Health Care Tomorrow: A Revisionist Preview

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Jeff Goldsmith predicts that, despite inevitable changes, the future of health care is more sound than many people believe. Goldsmith, president, Health Futures, Inc, Charlottesville, Va, and associate professor of public health sciences at the University of Virginia, Charlottesville, presented A Look Over the Horizon at Beyond™, the Third Annual GE Healthcare Outpatient Imaging Center Conference, in Washington, DC, on July 25, 2008. The changes to come, he says, do not all merit the sense of impending doom with which some analysts surround them.

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Jeff Goldsmith

The rate of increase for the cost of health-insurance premiums has slowed precipitously since approaching 14% in 2003, reaching a point in 2007 that put it (at 6%) only about 2% above wage increases and 4% above general inflation. This slowed growth in health care costs, Goldsmith says, is attributable primarily to three factors.

First, hospital admissions and surgeries have decreased. Many physicians are seeing fewer patients than they did in recent years, and many of the physicians from the baby-boom generation have left medicine and have not been replaced. Both factors reduce the patient base of which inpatient admissions are a percentage. Because consumers have found their copayments increasingly hard to afford, there has been an apparent decrease in admissions for elective procedures, Goldsmith adds.

Considerable declines in cardiac admissions (including those for acute myocardial infarction) have been taking place since 2000. In addition, admissions from the emergency department have been dropping because payor and capacity pressures have combined to push patients who would once have been admitted to the hospital into 23-hour observation beds in the emergency department instead.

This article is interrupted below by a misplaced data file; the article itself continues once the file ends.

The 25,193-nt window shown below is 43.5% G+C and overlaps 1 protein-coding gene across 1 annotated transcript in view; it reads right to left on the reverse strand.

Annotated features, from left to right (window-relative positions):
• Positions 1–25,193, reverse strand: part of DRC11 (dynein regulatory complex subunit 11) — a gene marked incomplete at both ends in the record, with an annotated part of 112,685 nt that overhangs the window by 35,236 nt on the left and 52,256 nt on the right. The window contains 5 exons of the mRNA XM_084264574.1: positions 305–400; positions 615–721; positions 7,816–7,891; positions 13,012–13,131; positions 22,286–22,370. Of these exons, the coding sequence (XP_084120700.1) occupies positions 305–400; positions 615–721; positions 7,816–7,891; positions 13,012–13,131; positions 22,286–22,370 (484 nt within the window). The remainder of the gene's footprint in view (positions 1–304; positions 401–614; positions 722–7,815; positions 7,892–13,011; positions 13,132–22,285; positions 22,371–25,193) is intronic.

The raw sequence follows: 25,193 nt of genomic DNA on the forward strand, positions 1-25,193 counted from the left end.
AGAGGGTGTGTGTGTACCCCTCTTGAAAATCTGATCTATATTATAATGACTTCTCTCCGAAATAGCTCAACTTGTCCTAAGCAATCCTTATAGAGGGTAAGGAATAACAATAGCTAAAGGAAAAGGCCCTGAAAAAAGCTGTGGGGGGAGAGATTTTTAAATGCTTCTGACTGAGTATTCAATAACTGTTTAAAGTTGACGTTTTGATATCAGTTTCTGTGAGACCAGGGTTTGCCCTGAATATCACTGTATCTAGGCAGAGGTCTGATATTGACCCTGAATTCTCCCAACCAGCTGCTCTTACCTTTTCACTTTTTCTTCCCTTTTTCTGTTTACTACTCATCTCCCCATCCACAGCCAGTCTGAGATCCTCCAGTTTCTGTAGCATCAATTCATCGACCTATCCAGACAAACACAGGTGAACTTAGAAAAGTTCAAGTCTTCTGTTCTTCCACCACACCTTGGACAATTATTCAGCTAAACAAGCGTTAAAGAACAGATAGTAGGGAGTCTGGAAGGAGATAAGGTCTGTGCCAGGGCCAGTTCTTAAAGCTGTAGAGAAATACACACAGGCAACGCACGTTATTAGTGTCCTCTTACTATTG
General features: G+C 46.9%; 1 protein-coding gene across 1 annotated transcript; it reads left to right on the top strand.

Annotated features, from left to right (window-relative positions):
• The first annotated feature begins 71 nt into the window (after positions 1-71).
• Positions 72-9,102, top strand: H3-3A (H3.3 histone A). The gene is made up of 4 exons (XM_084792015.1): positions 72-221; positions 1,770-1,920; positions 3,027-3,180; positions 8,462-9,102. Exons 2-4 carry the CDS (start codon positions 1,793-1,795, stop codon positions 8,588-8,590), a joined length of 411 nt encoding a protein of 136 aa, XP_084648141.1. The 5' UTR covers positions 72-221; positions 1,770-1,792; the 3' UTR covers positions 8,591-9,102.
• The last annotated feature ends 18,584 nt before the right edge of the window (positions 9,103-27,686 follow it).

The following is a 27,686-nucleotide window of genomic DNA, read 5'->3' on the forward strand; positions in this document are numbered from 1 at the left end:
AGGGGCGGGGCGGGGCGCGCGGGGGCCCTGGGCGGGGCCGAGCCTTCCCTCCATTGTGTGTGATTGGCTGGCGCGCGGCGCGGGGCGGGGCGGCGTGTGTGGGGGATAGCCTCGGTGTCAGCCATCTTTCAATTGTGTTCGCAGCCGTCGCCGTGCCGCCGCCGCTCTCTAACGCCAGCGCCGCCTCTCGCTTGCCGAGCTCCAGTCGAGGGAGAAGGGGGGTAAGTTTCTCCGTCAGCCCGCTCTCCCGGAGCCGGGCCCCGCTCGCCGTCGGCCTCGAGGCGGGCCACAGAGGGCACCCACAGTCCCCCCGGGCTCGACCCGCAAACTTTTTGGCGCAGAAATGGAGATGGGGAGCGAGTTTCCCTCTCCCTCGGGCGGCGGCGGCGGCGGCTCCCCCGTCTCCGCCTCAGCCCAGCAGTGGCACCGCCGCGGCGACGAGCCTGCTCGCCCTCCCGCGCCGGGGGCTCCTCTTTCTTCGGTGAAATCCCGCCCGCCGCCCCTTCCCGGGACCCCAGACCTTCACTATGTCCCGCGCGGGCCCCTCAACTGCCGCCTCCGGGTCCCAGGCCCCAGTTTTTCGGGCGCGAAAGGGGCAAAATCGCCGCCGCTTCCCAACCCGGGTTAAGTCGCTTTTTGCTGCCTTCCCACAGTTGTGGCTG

Second, spending on prescription drugs has dropped dramatically. Sales growth for pharmaceutical companies, which exceeded 19% in 1999, had decreased to about 6% by 2007. There has been a large increase in the number of employees whose prescription coverage is based on a tiered system that encourages the use of generic drugs, accompanied by a decline in the number of workers covered by plans that do not make such coverage distinctions. Faced with higher out-of-pocket drug costs, consumers have responded by requesting that generic drugs be prescribed for them. This trend is likely to accelerate, since drug patents worth approximately $88 billion (and covering several of what Goldsmith describes as major blockbuster drugs) will expire between 2008 and 2013.

Third, inflation, a slowing economy, and higher out-of-pocket expenses have combined to create a cash crunch for health care consumers that acts as a deterrent to elective health care. For those who have employer-sponsored health insurance, the average percentage of the premium paid by the worker who has family coverage increased only 1% (from 27% to 28%) from 1999 to 2007.

The actual average premium that this percentage represents, however, has increased from $129 to $273 per month paid by the employee. By 2005, out-of-pocket health care costs had reached $249 billion, and adding payroll deductions for insurance premiums to that amount brought consumer health spending to a total of about $438 billion per year. The cost of health care borne by consumers closely approached total spending for Christmas in 2005 ($440 billion), and was not far from total restaurant sales ($476 billion). It is not surprising, Goldsmith notes, that elective procedures have not been consumer priorities, especially since real earnings have been declining over the same period and have been negative since October 2007.

Policy Changes

In what Goldsmith describes as a political disconnect, many legislators and other policymakers have failed to understand the public’s health priorities. Voters—93% of whom have health insurance—are not angered by the fact that 47 million US residents are uninsured, but by the price that they are paying for their health care. In 2007, rising health care costs were the public’s most serious economic concern, Goldsmith says. Health reform would cost $150 billion, he estimates, and would require raising taxes and/or taking subsidies away from powerful interest groups that include employers, labor unions, insurance companies, and health care providers.

The uninsured who would benefit from this, Goldsmith adds, are not organized and do not vote, in general. They consist of about 10 million people aged 19 to 26, with